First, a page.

The Catholic Defender: Saint Colette
St. Colette was born Nicole Boellet, in Corbie, France. Her father was a poor carpenter at the Benedictine Abbey of Corbie. Tradition tells us that her parents were without children, and after having prayed to St. Nicholas for help in having a child, their prayers were answered. Her mother Marguerite gave birth to a daughter, Nicole at the age of 60. Out of gratitude, they named the baby after the saint to whom they credited the miracle of her birth. Her family and friends called Nicole, Colette, a derivative of St. Nicholas.
her parents had grown old without having children, before praying to Saint Nicholas for help in having a child. Their prayers were answered when, at the age of 60, Marguerite gave birth to a daughter.
The little girl took great pleasure in prayer, in compassion for the poor, and in rigorous mortification, making of her soul and of her tender body a sacrifice to God. Up to her 14th year St Colette de Corbie remained unusually small in stature; the was a great grief got her father. St Colette begged God to console her father in this matter, and then she began to grow very rapidly to normal height.
Out of gratitude, they named the baby after the saint to whom they credited the miracle of her birth. She was affectionately called Nicolette by her parents, which soon came to be shorted to Colette, by which name she is known.
She is honored as a saint in the Catholic Church. Due to a number of miraculous events claimed during her life, she is venerated as a patron saint of women seeking to conceive, expectant mothers, and sick children.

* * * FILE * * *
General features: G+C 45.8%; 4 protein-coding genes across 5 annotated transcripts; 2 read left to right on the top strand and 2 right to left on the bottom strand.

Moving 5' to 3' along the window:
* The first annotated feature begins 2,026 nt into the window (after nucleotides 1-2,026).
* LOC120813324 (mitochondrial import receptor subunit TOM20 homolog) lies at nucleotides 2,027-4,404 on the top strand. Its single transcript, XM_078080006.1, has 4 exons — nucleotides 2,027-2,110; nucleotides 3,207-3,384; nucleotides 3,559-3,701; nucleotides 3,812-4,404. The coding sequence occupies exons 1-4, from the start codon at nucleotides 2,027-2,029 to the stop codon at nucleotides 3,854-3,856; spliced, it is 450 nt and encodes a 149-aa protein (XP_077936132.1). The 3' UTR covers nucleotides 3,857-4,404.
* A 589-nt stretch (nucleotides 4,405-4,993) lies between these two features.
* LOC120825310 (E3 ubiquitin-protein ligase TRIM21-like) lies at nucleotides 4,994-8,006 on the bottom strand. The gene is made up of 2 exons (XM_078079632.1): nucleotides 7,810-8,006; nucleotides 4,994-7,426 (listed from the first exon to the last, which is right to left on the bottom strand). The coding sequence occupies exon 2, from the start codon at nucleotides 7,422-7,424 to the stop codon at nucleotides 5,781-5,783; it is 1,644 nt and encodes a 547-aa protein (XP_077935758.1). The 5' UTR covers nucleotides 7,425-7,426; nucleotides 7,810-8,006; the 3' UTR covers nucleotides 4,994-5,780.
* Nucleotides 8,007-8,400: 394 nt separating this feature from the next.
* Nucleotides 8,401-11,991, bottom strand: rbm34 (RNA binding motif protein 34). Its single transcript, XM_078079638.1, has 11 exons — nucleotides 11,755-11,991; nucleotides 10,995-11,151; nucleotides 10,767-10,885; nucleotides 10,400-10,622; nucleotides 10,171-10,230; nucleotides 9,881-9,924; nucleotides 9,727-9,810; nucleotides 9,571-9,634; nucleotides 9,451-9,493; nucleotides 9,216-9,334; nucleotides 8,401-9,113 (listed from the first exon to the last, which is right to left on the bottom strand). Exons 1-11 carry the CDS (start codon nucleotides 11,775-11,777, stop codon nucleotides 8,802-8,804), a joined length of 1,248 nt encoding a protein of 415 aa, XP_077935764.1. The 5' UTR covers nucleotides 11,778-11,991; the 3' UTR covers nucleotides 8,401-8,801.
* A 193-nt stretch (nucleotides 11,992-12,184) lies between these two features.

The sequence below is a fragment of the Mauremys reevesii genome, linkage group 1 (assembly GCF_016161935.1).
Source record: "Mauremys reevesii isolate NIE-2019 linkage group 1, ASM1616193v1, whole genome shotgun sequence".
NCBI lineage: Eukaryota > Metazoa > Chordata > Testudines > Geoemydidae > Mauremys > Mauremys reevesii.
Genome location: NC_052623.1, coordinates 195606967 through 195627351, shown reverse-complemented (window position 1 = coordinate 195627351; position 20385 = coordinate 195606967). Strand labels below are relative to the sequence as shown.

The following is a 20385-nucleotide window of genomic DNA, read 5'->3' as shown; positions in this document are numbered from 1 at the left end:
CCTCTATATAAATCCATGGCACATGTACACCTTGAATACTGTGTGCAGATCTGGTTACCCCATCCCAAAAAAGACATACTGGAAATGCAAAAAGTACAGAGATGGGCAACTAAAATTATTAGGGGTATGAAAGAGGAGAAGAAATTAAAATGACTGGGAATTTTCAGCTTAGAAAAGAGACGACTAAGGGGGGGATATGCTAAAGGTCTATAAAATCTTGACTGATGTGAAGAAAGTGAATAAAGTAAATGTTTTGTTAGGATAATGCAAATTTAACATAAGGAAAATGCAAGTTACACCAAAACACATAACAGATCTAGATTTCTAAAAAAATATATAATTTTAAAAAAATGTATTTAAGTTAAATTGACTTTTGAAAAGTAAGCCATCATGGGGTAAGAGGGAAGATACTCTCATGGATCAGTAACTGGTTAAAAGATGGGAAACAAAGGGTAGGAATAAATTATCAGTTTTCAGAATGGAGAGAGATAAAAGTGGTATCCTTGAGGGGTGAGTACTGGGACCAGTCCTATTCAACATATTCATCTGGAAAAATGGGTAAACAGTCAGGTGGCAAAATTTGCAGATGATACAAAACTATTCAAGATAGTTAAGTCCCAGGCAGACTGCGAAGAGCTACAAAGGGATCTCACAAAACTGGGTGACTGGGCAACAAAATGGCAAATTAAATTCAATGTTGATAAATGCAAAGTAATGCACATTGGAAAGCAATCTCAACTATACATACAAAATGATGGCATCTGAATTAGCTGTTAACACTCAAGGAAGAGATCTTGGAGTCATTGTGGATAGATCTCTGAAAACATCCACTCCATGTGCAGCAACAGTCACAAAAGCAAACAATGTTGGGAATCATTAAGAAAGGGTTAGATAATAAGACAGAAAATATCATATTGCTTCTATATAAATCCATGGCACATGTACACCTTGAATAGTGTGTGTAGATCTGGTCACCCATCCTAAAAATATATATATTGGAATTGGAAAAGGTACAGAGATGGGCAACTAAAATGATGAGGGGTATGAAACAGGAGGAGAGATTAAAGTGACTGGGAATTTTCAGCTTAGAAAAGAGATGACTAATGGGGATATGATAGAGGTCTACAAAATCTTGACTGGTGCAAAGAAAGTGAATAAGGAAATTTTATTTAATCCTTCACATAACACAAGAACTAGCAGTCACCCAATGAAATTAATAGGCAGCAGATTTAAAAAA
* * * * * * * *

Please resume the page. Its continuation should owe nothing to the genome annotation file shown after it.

St Colette de Corbie endured untold hardships in fulfilling the task assigned to her, but heaven supported her even in visible ways; numerous miracles, including the raising to life of several dead persons, occurred in answer to her prayers and in confirmation of her work.
Her reform prescribed extreme poverty, going barefoot, and the observance of perpetual fasting and abstinence. In addition to the strict rules of the Poor Clares, the Colettines follow their special Constitutions. St. Colette also developed a reform among the Franciscan Friars known as the Coletans.
After her parents died in 1399, Colette joined the Beguines Order, but found their manner of life unchallenging. She received the habit of the Third Order of St. Francis in 1402, and became a hermit under the direction of the Abbot of Corbie. She remained a hermit for four years, and after several dreams and visions, she came to believe that she was being called to reform the Franciscan Second Order, and to return it to its original Franciscan ideals of absolute poverty and austerity. Pope Benedict XIII of Avignon received her in France, and allowed her to transfer to the Order of the Poor Clares. He empowered her to found new Monasteries and to complete the reform of the Order.
St. Colette was known for her miracles, a local peasant woman gave birth to a stillborn child. In desperation, out of fear for the child’s soul, the father took the baby to the local Parish Priest for baptism. Seeing that the child was already dead, the Priest refused to baptize the body. The father became insistent and the priest told him to go to the Nuns.